Wire-tapping has become a phenomenon across the globe. At present wire-tapping is permitted in Israel for security purposes (as opposed to wire-tapping for criminal enforcement) once a permit is issued by the Prime Minister. Every permit issued by the Prime Minister must be reported to the Knesset and the Attorney General.
At present, the process of issuing permits for security wire-tapping is without scrutiny or transparency; further judicial review cannot be used to review decisions to issue permits. There is little information available regarding the prevalence of security wire-tapping in Israel, and the general criteria and guidelines which the Prime Minister must adhere to before issuing permits authorising wire-tapping.
I worked with ACRI on preparing a freedom of information case compelling the Government to publish the statistics and guidelines for security wire-tapping. The Government responded stating that although the Prime Minister authorises the permits, the preparation for issuing the permits is undertaken by the Security Service. The Security Service cannot be compelled to disclose information regarding security wire-tapping as the freedom of information legislation does not apply to it. The case has now closed.
Discrimination against people with HIV An NGO in Tel Aviv, which provides homeless people with shelter, introduced a policy to exclude people with HIV and hepatitis C from the homeless shelter. Tel Aviv municipality refused to take action against the NGO’s policy. As a result, I worked with ACRI to issue a case against the NGO and Tel Aviv municipality. ACRI’s test case is based on two fundamental principles: first, everyone has a basic right to shelter; and second, the shelter’s policy discriminates against people with HIV and hepatitis C.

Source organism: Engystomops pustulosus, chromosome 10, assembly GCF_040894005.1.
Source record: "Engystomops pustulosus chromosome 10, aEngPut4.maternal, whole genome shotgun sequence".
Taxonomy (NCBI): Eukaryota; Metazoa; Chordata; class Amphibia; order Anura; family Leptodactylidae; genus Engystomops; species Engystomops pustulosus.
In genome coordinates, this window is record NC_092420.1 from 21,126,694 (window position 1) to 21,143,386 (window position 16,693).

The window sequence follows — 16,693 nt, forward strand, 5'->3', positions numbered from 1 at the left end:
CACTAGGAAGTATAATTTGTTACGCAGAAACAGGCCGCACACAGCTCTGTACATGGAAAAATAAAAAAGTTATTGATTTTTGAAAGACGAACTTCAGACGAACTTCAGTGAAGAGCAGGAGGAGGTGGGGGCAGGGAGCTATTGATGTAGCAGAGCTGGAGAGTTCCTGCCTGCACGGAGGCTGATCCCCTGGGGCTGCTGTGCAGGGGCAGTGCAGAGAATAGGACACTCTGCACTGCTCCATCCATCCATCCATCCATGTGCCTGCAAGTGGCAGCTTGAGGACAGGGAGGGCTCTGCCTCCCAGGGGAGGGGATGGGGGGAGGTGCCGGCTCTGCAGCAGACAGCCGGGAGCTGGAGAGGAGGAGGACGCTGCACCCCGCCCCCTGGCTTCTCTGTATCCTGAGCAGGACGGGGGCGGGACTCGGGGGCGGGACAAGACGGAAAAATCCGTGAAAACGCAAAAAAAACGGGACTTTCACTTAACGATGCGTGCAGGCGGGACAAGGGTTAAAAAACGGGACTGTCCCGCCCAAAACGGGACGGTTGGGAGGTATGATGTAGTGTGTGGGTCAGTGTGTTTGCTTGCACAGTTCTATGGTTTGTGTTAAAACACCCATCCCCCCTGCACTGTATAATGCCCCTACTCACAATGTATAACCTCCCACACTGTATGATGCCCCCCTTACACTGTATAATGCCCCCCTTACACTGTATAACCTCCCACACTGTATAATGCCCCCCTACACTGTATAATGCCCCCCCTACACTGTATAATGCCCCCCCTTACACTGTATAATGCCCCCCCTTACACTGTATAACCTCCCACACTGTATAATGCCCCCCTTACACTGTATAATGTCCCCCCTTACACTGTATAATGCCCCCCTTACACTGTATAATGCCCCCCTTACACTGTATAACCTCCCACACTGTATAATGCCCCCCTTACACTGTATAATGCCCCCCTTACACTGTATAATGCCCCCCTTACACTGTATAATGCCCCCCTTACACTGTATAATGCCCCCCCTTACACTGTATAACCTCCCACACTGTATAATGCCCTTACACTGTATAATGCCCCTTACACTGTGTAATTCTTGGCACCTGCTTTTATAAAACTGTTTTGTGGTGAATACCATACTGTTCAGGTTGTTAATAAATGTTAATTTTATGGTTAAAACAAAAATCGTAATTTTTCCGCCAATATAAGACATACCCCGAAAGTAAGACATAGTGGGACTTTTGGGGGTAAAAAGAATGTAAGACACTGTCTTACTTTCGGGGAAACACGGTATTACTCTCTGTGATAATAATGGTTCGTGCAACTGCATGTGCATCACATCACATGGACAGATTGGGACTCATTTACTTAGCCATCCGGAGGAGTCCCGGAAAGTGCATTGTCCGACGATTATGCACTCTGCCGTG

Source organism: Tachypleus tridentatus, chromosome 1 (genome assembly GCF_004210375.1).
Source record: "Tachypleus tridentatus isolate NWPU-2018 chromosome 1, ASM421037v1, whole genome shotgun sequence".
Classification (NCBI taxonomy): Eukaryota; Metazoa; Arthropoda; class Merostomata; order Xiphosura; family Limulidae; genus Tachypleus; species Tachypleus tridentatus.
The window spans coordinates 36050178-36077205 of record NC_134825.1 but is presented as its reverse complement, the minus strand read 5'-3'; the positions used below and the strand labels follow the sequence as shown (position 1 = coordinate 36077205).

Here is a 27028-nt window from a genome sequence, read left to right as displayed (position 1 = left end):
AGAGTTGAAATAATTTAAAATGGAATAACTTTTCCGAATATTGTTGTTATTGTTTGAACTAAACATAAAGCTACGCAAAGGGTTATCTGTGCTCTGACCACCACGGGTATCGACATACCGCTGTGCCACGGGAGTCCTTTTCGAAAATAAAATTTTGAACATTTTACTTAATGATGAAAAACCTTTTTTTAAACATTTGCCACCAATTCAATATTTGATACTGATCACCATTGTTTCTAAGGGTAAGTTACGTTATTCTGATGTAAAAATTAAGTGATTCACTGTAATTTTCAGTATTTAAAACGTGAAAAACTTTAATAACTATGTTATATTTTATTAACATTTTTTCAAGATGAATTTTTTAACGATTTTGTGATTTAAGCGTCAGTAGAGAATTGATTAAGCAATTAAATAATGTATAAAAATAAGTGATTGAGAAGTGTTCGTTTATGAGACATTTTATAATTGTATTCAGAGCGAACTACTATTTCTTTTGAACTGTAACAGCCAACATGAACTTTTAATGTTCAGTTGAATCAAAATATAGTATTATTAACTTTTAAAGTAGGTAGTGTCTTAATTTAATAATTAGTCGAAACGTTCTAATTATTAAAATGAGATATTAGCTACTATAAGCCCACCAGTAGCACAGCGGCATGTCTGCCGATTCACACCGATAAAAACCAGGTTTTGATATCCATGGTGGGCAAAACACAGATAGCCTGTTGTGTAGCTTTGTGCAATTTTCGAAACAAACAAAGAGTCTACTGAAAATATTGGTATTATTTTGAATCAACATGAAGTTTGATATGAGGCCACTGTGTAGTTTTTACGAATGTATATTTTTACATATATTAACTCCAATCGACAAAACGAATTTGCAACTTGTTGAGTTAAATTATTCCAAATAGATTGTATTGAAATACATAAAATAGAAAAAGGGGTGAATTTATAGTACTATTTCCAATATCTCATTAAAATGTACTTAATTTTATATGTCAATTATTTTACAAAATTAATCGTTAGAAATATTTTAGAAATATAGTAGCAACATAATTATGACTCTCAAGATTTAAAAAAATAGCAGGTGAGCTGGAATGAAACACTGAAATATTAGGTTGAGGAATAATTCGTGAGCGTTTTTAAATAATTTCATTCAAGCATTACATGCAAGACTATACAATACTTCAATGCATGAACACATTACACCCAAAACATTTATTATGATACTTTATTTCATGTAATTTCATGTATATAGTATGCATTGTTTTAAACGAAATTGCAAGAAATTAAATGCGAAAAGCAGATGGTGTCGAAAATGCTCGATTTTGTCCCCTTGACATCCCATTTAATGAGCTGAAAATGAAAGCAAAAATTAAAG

The judge decided in favour of the NGO and Tel Aviv municipality. The judge found it would be dangerous to allow infected homelesspeople to come into contact with non-infected homeless people in cramped environments, and it was important to protect homeless people from transmitting HIV and hepatitis C.
Insulting a public official
Section 288 of the penal code in Israel states, “any person who insults by movements, words or actions a civil servant when they are fulfilling their duty or in relation to fulfilling their duty can face a maximum sentence of six months imprisonment.”
On 31 December, 2012, Rabbi Elitzur Segal was convicted of insulting a public official after publishing an article on a website that criticised former IDF Chief Rabbi Israel Weiss. As the article could be construed as ‘insulting’ towards the Chief Rabbi who was a public official at the time of the publication of the article, Rabbi Segal was sentenced to a suspended prison term of six months, ordered to pay a NIS 3,000 fine and compensation of NIS 4,000 shekels.
Following his conviction, Rabbi Segal appealed his conviction, but it was rejected. The court explained Rabbi Segal had crossed the ‘acceptable line’ of criticism. However the six month probationary sentence was reduced to 30 days after the court explained that ‘punishment should be avoided for it does more harm than necessary’.
I worked with ACRI to file a amicus curiae brief to compel the High Court of Justice to re-interpret the section of the Act to ensure that it does not infringe the basic democratic right to freedom of expression, such that people can freely criticise a public official.
Strategic lessons for England and Wales
Strategic litigation can be used as a tool to bring about progressive change and to develop democratic values and the rule of law, particularly in areas where governments have failed to respond. The liberal legal conditions in Israel allow test cases to be brought effectively by NGOs. It is unfortunate that strategic litigation is not used more widely in England and Wales. We should consider developing strategic litigation as a model that can be incorporated within our legal system. Courts in England and Wales should be more willing to hear test cases. With cuts to legal aid, sadly this is unlikely to happen.